As Springfield leaders prepare for the future of their community’s schools, they are looking to the past for inspiration.

The Livingston Parish School Board has approved an April 9 election on whether to collect a 36.25-mill property tax in the Springfield district to build a new high school. Though the measure has not yet been approved, planners have begun to sketch some designs, drawing on images of the first Springfield High, which was destroyed by criminals.

In 1971, two teenagers broke into the town’s original high school built in the 1920s. Slinking through the darkness after a football game, they lit some pieces of paper to make their way as they broke into the principal’s office and rummaged through school records.

According to news reports, they left the impromptu torches behind, and the flames spread to other papers and books, the blaze growing until the whole school was in flames. By the time crews arrived, the fire was so large the pumper truck ran out of water trying to extinguish it. The entire two-story main building was destroyed.

The teens were soon caught and eventually pleaded guilty to arson, but the people of Springfield were left without a school. They thought about opening the junior high from 6 a.m. to 6 p.m. each day and teaching grades in shifts. Ultimately, the Springfield Methodist Church decided to open its doors to students, who received instruction there and in two portable classrooms.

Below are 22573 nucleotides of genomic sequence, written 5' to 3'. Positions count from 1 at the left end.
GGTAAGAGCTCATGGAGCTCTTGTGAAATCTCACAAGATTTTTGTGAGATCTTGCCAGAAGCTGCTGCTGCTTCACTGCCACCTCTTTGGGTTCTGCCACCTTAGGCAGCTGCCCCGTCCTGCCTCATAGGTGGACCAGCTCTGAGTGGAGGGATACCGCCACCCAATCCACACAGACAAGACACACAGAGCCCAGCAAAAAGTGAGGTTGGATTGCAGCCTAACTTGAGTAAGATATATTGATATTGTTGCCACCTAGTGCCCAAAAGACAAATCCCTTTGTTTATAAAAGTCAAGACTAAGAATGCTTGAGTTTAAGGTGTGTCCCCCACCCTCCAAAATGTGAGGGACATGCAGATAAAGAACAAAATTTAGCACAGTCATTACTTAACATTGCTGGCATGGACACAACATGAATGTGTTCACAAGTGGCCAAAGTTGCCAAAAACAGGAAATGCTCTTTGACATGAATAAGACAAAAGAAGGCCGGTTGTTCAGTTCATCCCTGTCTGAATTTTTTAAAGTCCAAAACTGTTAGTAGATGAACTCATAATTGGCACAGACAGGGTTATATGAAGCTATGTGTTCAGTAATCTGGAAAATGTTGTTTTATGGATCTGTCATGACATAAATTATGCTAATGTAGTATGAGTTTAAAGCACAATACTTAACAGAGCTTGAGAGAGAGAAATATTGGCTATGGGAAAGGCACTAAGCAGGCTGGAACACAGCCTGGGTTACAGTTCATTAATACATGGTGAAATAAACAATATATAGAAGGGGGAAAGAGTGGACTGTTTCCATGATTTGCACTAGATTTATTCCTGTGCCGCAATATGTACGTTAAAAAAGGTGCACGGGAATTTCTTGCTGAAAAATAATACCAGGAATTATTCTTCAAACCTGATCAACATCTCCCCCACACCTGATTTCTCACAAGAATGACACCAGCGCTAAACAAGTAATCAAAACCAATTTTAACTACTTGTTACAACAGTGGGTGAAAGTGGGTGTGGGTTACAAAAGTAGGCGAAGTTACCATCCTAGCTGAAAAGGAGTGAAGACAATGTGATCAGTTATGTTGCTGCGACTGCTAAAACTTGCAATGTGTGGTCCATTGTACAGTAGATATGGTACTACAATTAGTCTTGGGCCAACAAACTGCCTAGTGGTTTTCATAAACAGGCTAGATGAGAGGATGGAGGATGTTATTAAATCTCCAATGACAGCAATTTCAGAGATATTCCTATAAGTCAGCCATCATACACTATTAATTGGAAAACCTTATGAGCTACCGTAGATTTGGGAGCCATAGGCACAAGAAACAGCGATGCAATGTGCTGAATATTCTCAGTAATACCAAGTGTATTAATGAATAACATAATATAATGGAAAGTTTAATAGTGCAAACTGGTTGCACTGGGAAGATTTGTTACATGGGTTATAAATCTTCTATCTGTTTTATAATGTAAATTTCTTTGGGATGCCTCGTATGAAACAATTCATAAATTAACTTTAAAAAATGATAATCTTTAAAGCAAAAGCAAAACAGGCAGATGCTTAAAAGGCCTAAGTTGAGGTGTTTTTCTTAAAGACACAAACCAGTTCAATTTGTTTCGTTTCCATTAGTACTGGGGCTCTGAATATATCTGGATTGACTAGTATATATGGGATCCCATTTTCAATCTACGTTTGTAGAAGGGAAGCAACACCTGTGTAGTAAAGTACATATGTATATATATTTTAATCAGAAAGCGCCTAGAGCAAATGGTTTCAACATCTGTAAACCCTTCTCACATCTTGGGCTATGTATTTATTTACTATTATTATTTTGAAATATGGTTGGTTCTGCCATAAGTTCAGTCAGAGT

The district eventually built a new school, the one currently in use. But four decades later, the community has outgrown it, School Board member Jim Richardson has said.

A group of parents and alumni known as the Springfield School Expansion Project have banded together to advocate for a new school. They have also met with architect Chris Bankston to discuss his plans.

Bankston recalled they showed him a photo of the old school and said they wanted to pay homage to the old site, where the architect said his grandfather was a student.

Due to a variety of constraints, it would be impossible to copy the 1920s construction exactly, he said.

“Maybe we could take some inspiration from the photographs as a nod to the past,” Bankston said.

A few features have stood out, such as the original’s long, expansive windows and formal brick entryway. Bankston is still drawing but thinks the new school’s facade will be familiar to longtime residents, if not a one-for-one replacement.

Follow Steve Hardy on Twitter, @SteveRHardy.